Archive for April 26th, 2011

If you’ll give me a minute or two, I’m about to go off on yet another tangent about time, all in my good time, of course.

The fact that my time is very likely different from your time is the grabber here, and not just different now, but variable depending on your circumstances and mine.

WTF is this woman on about now? (Yes, I can hear you … )

It’s this from the New Yorker that gave me pause … and led my paws to the keyboard of my poor, dying Mac … on time spent and discussed with David Eagleman, one of the more interesting people around these days, a thirty-nine-year-old assistant professor of neuroscience at Baylor College of Medicine in Houston.

He is a man obsessed by time. As the head of a lab at Baylor, Eagleman has spent the past decade tracing the neural and psychological circuitry of the brain’s biological clocks. He has had the good fortune to arrive in his field at the same time as fMRI scanners, which allow neuroscientists to observe the brain at work, in the act of thinking. But his best results have often come through more inventive means: video games, optical illusions, physical challenges. Eagleman has a talent for testing the untestable, for taking seemingly sophomoric notions and using them to nail down the slippery stuff of consciousness. “There are an infinite number of boring things to do in science,” he told me. “But we live these short life spans. Why not do the thing that’s the coolest thing in the world to do?”

As head of a department that has most showing up wearing watches that haven’t worked for ages, Eagleman has a take on time I’d like to wrap my head around, but the second I feel I’m grasping an idea both the thought and the second are beyond me. The concept, for example, that time is a dimension, or that which asks, ” … how much of what we perceive exists outside of us and how much is a product of our minds?”

According to the guy at Baylor “brain time” … that’s our reality, not microseconds or millennia, since we don’t actually get either of those at any level that’s helpful … is subjective:

“Try this exercise,” he suggests in a recent essay. “Put this book down and go look in a mirror. Now move your eyes back and forth, so that you’re looking at your left eye, then at your right eye, then at your left eye again. When your eyes shift from one position to the other, they take time to move and land on the other location. But here’s the kicker: you never see your eyes move.” There’s no evidence of any gaps in your perception—no darkened stretches like bits of blank film—yet much of what you see has been edited out. Your brain has taken a complicated scene of eyes darting back and forth and recut it as a simple one: your eyes stare straight ahead. Where did the missing moments go?

Rather like the fact that one’s nose is always in the vision path but edited out of perceptions, it is true that we miss an awful lot of what is right in front of us. There are, of course, reasons our brains leave out many salient details, but it’s important we realize this happens, and happens all the time.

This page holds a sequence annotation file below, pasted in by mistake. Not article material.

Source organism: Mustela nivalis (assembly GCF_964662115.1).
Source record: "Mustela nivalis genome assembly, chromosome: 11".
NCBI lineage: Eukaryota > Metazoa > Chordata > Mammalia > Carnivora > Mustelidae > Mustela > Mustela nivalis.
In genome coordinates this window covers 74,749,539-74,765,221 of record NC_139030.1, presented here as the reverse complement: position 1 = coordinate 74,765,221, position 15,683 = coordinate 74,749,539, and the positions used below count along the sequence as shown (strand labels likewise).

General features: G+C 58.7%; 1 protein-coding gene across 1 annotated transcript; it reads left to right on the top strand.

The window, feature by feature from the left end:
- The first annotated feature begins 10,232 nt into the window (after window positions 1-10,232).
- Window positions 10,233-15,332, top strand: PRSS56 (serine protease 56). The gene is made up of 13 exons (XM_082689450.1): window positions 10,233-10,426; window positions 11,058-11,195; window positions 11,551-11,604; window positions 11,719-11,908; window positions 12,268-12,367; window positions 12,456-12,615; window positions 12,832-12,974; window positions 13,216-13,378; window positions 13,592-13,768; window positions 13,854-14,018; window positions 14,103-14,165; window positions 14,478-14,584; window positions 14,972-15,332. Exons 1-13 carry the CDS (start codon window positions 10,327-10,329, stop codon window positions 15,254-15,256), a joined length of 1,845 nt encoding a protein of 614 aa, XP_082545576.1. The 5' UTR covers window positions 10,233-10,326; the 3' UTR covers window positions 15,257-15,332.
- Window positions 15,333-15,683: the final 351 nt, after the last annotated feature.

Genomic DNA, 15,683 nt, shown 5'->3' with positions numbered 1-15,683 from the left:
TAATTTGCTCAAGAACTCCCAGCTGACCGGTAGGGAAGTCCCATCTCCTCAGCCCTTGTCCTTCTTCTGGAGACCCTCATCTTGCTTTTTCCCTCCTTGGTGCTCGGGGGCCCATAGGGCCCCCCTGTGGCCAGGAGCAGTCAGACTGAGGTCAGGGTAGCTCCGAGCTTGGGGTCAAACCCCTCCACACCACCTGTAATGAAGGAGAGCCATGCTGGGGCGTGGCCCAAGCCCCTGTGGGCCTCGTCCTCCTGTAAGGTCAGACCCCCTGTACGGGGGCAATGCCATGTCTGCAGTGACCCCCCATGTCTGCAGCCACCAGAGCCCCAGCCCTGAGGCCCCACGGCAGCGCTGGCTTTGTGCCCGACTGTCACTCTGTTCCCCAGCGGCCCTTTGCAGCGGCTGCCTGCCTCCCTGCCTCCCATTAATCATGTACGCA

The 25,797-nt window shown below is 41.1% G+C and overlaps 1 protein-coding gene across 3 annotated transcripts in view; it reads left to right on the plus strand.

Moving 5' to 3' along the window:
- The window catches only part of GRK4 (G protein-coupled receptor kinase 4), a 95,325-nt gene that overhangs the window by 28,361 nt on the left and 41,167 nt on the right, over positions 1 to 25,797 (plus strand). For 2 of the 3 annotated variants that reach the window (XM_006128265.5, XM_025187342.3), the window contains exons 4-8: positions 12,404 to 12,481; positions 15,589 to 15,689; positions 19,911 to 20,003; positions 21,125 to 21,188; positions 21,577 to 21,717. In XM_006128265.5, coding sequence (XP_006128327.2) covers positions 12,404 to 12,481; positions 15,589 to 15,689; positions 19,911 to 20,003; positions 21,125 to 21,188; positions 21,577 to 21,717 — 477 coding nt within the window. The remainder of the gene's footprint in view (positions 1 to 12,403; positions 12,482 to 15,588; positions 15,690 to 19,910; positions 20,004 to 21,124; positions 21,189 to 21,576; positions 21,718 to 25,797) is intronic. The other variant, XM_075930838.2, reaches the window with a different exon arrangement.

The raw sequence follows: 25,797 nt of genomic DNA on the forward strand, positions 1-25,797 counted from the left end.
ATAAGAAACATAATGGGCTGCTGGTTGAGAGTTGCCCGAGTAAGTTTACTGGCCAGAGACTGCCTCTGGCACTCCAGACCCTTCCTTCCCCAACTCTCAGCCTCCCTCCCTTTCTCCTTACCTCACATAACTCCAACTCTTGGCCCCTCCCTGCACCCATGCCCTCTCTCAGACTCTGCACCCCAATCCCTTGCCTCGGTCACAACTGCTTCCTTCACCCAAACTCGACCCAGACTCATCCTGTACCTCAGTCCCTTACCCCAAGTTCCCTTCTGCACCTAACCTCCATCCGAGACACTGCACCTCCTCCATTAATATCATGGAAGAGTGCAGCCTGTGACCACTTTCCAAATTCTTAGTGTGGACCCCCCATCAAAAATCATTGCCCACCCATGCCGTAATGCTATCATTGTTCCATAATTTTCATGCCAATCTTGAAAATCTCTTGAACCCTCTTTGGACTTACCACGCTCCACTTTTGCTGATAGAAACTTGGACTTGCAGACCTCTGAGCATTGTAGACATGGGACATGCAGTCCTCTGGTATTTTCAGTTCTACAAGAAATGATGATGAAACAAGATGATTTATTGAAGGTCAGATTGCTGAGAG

All the time being non-constant, as it is, some of the time shifts things around a good deal … like when you’re scared shitless and time slows in that aggravating way that allows perception of every little article of terror and laminates all.

I can still distinctly recall every detail of a car accident I was in when I was 14 … the images out the window as single frames of spinning world, the sound of metal under force, the smell of black rubber smoking across tarmac, the realization that my head was about to hit safety glass and the hope that I wouldn’t end up a bloody mess and that my father wouldn’t kill me for being in a situation I was so not supposed to have set myself up for. The whole experience took less than a few seconds, but I could easily manage a couple of pages of description that would feel about the same duration if read … slowly.

Eagleman studies this.

In one story, a man is thrown off his motorcycle after colliding with a car. As he’s sliding across the road, perhaps to his death, he hears his helmet bouncing against the asphalt. The sound has a catchy rhythm, he thinks, and he finds himself composing a little ditty to it in his head.

“Time is this rubbery thing,” Eagleman said. “It stretches out when you really turn your brain resources on, and when you say, ‘Oh, I got this, everything is as expected,’ it shrinks up.”

Being a wimp when it comes to things like jumping off high places, this goes far to explain what it is about that sort of nutso stuff appeals. Although the idea of having the sensations seem to last longer is nothing I’d vote for, I can almost understand why others would like that.

One of the seats of emotion and memory in the brain is the amygdala, he explained. When something threatens your life, this area seems to kick into overdrive, recording every last detail of the experience. The more detailed the memory, the longer the moment seems to last. “This explains why we think that time speeds up when we grow older,” Eagleman said—why childhood summers seem to go on forever, while old age slips by while we’re dozing. The more familiar the world becomes, the less information your brain writes down, and the more quickly time seems to pass.

There is more to this, but I seem to have run out of time. I may need to find something to scare me to slow things down a bit, but for now I’ll near the edge by trying to post this blog as my Mac heats up and meltdown threatens.

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